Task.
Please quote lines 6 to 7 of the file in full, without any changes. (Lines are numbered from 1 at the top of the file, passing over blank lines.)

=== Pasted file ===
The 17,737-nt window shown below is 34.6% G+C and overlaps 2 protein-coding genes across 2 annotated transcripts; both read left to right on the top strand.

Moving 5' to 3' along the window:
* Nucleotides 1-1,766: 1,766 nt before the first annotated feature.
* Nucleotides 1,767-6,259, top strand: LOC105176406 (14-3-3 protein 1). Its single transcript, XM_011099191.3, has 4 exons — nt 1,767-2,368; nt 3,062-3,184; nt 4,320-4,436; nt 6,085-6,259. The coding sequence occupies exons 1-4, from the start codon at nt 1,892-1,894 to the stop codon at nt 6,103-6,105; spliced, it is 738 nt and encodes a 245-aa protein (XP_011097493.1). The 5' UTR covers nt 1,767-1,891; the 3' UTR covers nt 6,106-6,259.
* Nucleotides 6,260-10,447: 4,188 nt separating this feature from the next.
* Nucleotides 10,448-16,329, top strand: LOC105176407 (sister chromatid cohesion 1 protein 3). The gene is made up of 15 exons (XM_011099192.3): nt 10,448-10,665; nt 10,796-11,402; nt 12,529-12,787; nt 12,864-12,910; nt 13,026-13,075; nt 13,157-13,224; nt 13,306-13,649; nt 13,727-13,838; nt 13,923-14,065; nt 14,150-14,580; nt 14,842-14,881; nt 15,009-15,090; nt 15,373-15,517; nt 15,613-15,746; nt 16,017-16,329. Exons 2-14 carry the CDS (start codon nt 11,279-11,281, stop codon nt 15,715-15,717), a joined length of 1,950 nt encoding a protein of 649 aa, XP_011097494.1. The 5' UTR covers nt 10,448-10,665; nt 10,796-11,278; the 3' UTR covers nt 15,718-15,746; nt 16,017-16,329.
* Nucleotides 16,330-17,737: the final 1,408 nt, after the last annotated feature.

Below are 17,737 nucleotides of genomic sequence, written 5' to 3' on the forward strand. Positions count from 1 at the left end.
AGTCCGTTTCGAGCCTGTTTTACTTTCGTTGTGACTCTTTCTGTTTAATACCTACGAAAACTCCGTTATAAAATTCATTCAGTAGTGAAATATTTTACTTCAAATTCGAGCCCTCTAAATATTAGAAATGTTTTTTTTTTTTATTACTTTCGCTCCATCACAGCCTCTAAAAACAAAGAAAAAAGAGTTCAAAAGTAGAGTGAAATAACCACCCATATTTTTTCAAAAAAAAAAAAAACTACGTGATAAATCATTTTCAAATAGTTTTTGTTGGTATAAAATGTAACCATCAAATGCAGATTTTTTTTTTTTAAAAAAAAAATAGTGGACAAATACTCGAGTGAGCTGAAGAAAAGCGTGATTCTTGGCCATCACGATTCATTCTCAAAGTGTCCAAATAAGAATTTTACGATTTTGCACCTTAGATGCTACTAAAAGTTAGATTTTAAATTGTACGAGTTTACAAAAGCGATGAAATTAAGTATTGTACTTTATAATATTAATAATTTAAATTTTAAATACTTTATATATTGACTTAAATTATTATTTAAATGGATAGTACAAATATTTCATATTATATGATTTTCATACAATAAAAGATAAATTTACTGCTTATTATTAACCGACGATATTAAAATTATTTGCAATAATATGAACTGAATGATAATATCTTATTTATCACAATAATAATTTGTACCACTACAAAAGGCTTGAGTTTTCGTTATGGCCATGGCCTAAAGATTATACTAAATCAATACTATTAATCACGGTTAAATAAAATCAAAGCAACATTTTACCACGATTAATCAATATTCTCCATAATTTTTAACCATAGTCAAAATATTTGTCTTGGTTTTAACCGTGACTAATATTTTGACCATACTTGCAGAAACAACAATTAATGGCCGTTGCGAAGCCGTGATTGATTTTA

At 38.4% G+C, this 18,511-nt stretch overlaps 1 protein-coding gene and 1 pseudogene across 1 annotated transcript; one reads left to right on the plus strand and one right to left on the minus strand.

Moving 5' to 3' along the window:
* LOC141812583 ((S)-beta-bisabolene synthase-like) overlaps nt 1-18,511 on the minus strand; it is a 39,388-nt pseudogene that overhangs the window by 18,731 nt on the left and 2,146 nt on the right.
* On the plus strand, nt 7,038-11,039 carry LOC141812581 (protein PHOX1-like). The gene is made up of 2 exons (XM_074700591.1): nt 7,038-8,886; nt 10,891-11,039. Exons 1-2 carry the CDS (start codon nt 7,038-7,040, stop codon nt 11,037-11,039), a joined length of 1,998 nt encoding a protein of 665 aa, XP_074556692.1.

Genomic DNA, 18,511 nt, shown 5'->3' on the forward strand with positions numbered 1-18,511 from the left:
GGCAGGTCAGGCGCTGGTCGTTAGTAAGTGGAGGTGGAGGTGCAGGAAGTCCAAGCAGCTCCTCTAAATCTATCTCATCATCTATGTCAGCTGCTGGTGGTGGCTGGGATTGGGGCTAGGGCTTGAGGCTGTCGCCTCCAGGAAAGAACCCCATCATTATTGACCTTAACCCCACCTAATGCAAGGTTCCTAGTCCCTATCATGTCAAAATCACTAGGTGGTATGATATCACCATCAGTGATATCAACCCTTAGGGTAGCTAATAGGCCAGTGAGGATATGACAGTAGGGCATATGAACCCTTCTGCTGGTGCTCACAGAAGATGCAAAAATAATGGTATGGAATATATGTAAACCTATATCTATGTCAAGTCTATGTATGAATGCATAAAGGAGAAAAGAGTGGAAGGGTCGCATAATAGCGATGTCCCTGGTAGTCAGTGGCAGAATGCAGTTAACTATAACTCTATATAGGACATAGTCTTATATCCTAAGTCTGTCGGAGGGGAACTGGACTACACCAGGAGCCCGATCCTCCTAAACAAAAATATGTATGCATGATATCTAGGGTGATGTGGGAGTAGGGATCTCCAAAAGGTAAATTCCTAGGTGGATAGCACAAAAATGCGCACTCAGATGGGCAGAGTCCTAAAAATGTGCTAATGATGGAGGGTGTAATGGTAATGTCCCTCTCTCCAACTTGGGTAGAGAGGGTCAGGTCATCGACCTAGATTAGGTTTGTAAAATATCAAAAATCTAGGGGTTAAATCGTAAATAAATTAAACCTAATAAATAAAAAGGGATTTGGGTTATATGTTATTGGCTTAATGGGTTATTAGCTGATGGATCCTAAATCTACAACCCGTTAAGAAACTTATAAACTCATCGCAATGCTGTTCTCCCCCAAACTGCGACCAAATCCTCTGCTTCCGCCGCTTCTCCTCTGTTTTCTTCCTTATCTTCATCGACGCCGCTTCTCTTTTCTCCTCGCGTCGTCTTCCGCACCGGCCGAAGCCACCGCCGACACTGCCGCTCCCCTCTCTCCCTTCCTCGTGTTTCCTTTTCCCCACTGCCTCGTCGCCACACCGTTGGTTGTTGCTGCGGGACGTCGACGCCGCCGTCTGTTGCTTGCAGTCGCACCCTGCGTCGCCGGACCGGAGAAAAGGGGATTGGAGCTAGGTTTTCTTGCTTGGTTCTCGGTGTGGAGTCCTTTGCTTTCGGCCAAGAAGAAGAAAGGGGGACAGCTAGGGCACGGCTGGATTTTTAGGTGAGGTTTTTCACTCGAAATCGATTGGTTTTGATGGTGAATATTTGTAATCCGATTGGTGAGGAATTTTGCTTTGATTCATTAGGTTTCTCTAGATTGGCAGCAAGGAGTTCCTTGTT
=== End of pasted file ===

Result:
* Nucleotides 10,448-16,329, top strand: LOC105176407 (sister chromatid cohesion 1 protein 3). The gene is made up of 15 exons (XM_011099192.3): nt 10,448-10,665; nt 10,796-11,402; nt 12,529-12,787; nt 12,864-12,910; nt 13,026-13,075; nt 13,157-13,224; nt 13,306-13,649; nt 13,727-13,838; nt 13,923-14,065; nt 14,150-14,580; nt 14,842-14,881; nt 15,009-15,090; nt 15,373-15,517; nt 15,613-15,746; nt 16,017-16,329. Exons 2-14 carry the CDS (start codon nt 11,279-11,281, stop codon nt 15,715-15,717), a joined length of 1,950 nt encoding a protein of 649 aa, XP_011097494.1. The 5' UTR covers nt 10,448-10,665; nt 10,796-11,278; the 3' UTR covers nt 15,718-15,746; nt 16,017-16,329.
* Nucleotides 16,330-17,737: the final 1,408 nt, after the last annotated feature.